6.   Now she had got a new job with a rich family in Frankfurt.

7.   She had to leave the day after the next and

8.   Had come to leave Heidi with Alm Uncle.

5.  Reason for Dete to leave Heidi with Alm Uncle.
I. 1.   She says she cannot take Heidi to Frankfurt.

2.   On the way they see a dilapidated little hut.

3.   It belongs to Peter, a goatherd.

4.   He took care of goats for a living.

5.   He had no father.

6.   He had a blind grandmother.

J. 1.   Peter knew where the tasty bushes were.

2.   He took the flocks by another path.

3.   Heidi followed him.

4.   She took off her clothes and made a tiny bundle of clothes and was only in her under-clothes.

6.  Heidi makes friends with Peter, a young goatherd.
K. 1.   Heidi is left behind as Dete walks up.

2.   She calls out and Heidi rushes up to her.

3.   Dete scolds her for having taken off her clothes and asks her to wear them again.

4.   They reach Alm uncle’s hut.

5.   He is sitting on his chair, smoking and looking at the valley.

L. 1.   Alm uncle initially refuses to accept Heidi. She asks “what is the child to do with me?”

2.   Dete replies that she has taken care of her for four years and now it’s his chance.

3.   She says it is his problem now – how he takes care of her.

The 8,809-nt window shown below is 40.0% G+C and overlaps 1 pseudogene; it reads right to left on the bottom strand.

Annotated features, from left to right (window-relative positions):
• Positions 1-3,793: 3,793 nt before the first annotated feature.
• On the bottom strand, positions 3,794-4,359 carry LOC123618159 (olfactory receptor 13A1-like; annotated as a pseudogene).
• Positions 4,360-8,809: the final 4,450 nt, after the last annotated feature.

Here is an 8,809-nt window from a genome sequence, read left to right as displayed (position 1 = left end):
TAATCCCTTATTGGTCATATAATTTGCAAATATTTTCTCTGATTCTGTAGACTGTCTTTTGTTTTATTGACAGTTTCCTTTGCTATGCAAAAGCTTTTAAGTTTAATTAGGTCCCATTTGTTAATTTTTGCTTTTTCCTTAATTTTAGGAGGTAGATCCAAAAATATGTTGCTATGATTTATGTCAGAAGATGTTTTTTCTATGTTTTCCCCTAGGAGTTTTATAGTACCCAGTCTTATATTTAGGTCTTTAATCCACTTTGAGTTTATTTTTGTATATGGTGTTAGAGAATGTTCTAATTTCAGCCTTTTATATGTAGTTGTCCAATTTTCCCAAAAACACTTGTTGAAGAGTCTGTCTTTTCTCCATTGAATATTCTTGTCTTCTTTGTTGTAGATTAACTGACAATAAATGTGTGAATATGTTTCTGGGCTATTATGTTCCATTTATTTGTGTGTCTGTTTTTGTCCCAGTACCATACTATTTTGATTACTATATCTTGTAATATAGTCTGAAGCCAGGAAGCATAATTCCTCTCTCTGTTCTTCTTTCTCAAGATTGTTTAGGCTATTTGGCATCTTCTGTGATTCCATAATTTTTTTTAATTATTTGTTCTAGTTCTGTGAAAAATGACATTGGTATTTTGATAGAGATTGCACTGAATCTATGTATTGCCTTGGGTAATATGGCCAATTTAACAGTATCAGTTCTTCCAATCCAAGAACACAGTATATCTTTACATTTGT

4.   Alm uncle gets angry and screams at Dete telling her to go away.

5.   Dete runs away, feeling guilty.

6.   People ask her where she left the child.

7.   When she replies, people don’t approve.

7.  Dete hands over Heidi to Alm Uncle despite his refusal and runs away feeling guilty and sad.

Table 1: Note taking and Macro Structures – Example

3.3. Précis Version 1: (Short Version)

Dete is taking Heidi up the Alm Mountain to leave her with Alm Uncle, who is Heidi’s grandfather. (1)

Half way up, at Dorfli, her friend Barbel joins her (2). They start a conversation. Dete explains the reason why she must leave Heidi with her grandfather (3, 5). They also discuss Alm uncle’s history (4).

On the way the little Heidi makes friends with Peter, a young goatherd (6).

When they reach the mountain top, Dete hands Heidi over to Alm uncle and runs back, feeling guilty and sad (7).


3.4.Précis Version 2: (Longer Version)

Dete is taking Heidi up the Alm Mountain to leave her with Alm Uncle, who is Heidi’s grandfather. (1)